My Son was an imperial city during the Cham dynasty, between the 4th and 12th centuries. My Son Sanctuary is a large complex of religious relics that comprises more than 70 architectural works; they include temples and towers that connect to each other with complicated red brick designs.
The main component of the Cham architectural design is the tower, built to reflect the divinity of the king. According to records on the stone stele, the prime foundation of the ancient My Son architectural complex was a wooden temple to worship the Siva Bhadresvera genie. In the late 16th century, a big fire destroyed the temple. Step by step, historical mysteries were unveiled by scientists. Through stone stele and royal dynasties, they proved My Son to be the most important Holy Land of the Cham people from the late 4th to the 15th centuries. For many centuries, the Cham built Lip, a mutually linked architectural complex, with baked bricks and sandstone. The main temple worships the Linga-Yoni, who represents the capability of invention. Beside the main tower (Kalan) are several sub-towers worshipping Genies or deceased kings. Although time and the wars have destroyed some towers, the remaining sculptural and architectural remnants still reflect the style and history of the art of the Cham people. Their masterpieces mark a glorious time for the architecture and culture of the Cham, as well as of Southeast Asia.
Each historical period has its own identity, so that each temple worshipping a genie or a king of a different dynasty has its own architectural style full of different impression. All of the Cham towers were built on a quadrate foundations and each comprises three parts: a solid tower base, representing the world of human beings, the mysterious and sacred tower body, representing the world of spirits, and the tower top built in the shape of a man offering flowers and fruits or of trees, birds, animals, etc., representing things that are close to the spirits and human beings.
According to many researchers of the ancient Cham towers, the architectural art of the Cham towers at My Son Sanctuary is the convergence of different styles, including the continuity of the ancient style in the 7th-8th centuries, the Hoa Lai style of the 8th-9th centuries, the Dong Duong style from the mid-9th century, the My Son and My Son-Binh Dinh styles, etc. Among the remnants of many architectural sites excavated in 1898, a 24 meters high tower was found in the Thap Chua. This tower is a masterpiece of ancient Cham architecture. It has two doors, one in the east and the other in the west. The tower body is high and delicate with a system of paved pillars; six sub-towers surround the tower. This two storey tower looks like a lotus flower. The top of the upper layer is made of sandstone and carved with elephant and I ion designs. In the lower layer, the walls are carved with fairies and water evils and men riding elephants.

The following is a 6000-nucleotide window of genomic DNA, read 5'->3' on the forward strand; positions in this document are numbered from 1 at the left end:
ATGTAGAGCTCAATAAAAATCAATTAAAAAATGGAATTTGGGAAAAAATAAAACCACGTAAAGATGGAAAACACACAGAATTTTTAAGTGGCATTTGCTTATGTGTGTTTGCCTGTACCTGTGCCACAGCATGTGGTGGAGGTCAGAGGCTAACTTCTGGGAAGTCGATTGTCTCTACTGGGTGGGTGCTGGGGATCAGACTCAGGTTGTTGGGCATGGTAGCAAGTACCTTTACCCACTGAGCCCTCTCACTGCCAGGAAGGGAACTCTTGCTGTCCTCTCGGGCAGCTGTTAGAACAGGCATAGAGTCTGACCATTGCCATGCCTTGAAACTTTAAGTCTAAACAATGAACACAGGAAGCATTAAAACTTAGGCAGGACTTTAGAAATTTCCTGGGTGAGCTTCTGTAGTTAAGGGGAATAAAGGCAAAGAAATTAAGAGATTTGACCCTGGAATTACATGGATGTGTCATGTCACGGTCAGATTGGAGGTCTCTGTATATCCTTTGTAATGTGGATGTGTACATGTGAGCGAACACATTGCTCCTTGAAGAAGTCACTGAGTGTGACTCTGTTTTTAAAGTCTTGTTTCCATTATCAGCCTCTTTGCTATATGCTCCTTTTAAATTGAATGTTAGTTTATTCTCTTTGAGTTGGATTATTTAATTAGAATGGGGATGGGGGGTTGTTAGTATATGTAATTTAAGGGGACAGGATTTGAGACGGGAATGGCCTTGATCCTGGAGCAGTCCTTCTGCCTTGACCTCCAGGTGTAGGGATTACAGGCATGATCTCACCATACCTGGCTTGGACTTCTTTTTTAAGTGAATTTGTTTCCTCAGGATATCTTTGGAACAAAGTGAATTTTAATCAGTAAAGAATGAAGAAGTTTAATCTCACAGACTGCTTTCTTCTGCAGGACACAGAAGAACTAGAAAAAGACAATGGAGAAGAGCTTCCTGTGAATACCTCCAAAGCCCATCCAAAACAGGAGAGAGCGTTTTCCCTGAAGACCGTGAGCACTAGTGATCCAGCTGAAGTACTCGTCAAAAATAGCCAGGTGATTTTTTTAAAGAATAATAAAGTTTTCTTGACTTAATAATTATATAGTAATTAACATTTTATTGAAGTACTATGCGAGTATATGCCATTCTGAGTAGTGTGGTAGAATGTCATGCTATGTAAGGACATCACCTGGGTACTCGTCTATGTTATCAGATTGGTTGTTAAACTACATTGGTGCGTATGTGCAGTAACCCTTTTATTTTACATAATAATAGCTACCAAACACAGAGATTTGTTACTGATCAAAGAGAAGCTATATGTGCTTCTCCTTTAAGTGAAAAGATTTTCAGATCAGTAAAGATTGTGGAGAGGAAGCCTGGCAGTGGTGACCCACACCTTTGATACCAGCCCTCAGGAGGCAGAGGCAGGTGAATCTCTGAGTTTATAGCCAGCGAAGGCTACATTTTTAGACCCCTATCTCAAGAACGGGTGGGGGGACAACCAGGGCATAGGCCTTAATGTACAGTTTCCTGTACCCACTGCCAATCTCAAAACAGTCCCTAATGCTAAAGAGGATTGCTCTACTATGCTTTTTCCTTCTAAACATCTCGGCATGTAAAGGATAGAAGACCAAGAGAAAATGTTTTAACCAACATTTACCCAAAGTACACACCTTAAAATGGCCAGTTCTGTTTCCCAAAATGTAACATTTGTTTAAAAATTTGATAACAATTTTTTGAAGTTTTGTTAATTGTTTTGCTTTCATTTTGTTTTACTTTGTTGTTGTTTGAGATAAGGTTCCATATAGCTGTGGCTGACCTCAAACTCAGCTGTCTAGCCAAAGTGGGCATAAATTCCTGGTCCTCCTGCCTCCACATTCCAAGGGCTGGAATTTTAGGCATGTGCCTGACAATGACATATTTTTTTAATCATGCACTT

Unfortunately for both visitors and world history, much of what remained of My Son in the twentieth century was bombed out of existence by American B-52 bombers during the American Vietnam War. The temples that had been so lovingly restored by French archeologists and local people were quickly devastated by the American bombs.
A strategy for the revision of the Conservation Master plan of My Son is being developed as part of the current UNESCO Asia Pacific World Heritage site project for My Son, and should be integrated within an up to date Management Plan for the site. After the unification of Viet Nam in 1975, conservation work began again in earnest and now the conservation of the property is of a high standard with both national and international teams working on site.
After the My Son ancient tower complex was discovered, many of its artifacts, especially statues of female dancers and genies worshipped by the Cham people, worship animals and artifacts of the daily communal activities, were collected and displayed at the Cham Architecture Museum in Danang city for better preservation. Although there are not many remnants left, those that remain display the typical sculptural works of cultural value of the Cham nationality. Furthermore, they are vivid proof, confirming the history of a nationality living within the Vietnamese community boasting of a rich cultural tradition.
Suggestions for visiting My Son Sanctuary
Near the ticket office there is a Champa museum, describing many of the artifacts and the history of the site. The curators have made the odd (and maddening) decision to remove virtually all of the better-preserved sculptures from the ruins and display them here or at the small museum in Group A instead of in context with the temples where they belonged. Accordingly, try to visit the museum briefly before visiting the temples themselves — it closes a half-hour before everything else, so you might not be able to catch it on the way out.
The temples are in varying states of repair, with restoration still underway on some. They are situated in nine "groups", labeled A-G. Effectively, there are three major sites: A, B-C-D, and E-F. The G, H and L ruins are separate and a little trickier to find. If you can't find them, don't spend all day trying; they're much smaller than the rest. All of the sites are connected by reasonably well-labeled walking tracks.
There are traditional dancing displays at various times throughout the day, mostly in the morning for the benefit of the tour groups. The stage is right before you reach the first group of ruins, across from the souvenir shop.
The streams running through My Son end up in a still lake about 3km long which is ideal for kayaking. Hardly anyone knows about or uses this lake. It is considered to be a holy lake and swimming is not recommended.
Last updated on 2013-04-25 03:19:33.